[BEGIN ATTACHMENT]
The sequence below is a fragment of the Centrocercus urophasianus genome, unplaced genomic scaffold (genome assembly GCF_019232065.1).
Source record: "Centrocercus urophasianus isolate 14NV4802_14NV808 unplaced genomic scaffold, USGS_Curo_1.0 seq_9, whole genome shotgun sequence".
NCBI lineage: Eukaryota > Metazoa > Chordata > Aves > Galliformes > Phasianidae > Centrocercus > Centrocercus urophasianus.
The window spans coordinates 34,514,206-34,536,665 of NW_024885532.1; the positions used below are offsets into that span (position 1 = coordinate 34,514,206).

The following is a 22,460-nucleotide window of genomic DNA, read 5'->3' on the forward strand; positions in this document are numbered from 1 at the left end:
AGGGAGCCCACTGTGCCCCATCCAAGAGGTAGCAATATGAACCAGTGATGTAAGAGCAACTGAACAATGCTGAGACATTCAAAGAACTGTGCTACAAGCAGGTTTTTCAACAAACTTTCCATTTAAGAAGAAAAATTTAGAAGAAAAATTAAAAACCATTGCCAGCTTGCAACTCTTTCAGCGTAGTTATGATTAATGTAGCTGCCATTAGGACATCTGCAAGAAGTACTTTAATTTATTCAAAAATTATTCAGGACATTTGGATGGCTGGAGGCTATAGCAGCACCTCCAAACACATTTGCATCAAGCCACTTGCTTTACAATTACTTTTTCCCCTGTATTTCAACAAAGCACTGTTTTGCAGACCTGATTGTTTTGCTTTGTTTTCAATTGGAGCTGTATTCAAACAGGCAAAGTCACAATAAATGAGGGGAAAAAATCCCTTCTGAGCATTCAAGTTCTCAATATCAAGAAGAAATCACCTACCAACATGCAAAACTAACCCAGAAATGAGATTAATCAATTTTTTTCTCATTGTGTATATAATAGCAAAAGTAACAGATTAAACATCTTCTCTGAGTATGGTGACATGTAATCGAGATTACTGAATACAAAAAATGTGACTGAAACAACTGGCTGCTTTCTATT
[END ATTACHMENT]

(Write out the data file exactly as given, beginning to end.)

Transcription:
The sequence below is a fragment of the Centrocercus urophasianus genome, unplaced genomic scaffold (genome assembly GCF_019232065.1).
Source record: "Centrocercus urophasianus isolate 14NV4802_14NV808 unplaced genomic scaffold, USGS_Curo_1.0 seq_9, whole genome shotgun sequence".
NCBI lineage: Eukaryota > Metazoa > Chordata > Aves > Galliformes > Phasianidae > Centrocercus > Centrocercus urophasianus.
The window spans coordinates 34,514,206-34,536,665 of NW_024885532.1; the positions used below are offsets into that span (position 1 = coordinate 34,514,206).

The following is a 22,460-nucleotide window of genomic DNA, read 5'->3' on the forward strand; positions in this document are numbered from 1 at the left end:
AGGGAGCCCACTGTGCCCCATCCAAGAGGTAGCAATATGAACCAGTGATGTAAGAGCAACTGAACAATGCTGAGACATTCAAAGAACTGTGCTACAAGCAGGTTTTTCAACAAACTTTCCATTTAAGAAGAAAAATTTAGAAGAAAAATTAAAAACCATTGCCAGCTTGCAACTCTTTCAGCGTAGTTATGATTAATGTAGCTGCCATTAGGACATCTGCAAGAAGTACTTTAATTTATTCAAAAATTATTCAGGACATTTGGATGGCTGGAGGCTATAGCAGCACCTCCAAACACATTTGCATCAAGCCACTTGCTTTACAATTACTTTTTCCCCTGTATTTCAACAAAGCACTGTTTTGCAGACCTGATTGTTTTGCTTTGTTTTCAATTGGAGCTGTATTCAAACAGGCAAAGTCACAATAAATGAGGGGAAAAAATCCCTTCTGAGCATTCAAGTTCTCAATATCAAGAAGAAATCACCTACCAACATGCAAAACTAACCCAGAAATGAGATTAATCAATTTTTTTCTCATTGTGTATATAATAGCAAAAGTAACAGATTAAACATCTTCTCTGAGTATGGTGACATGTAATCGAGATTACTGAATACAAAAAATGTGACTGAAACAACTGGCTGCTTTCTATT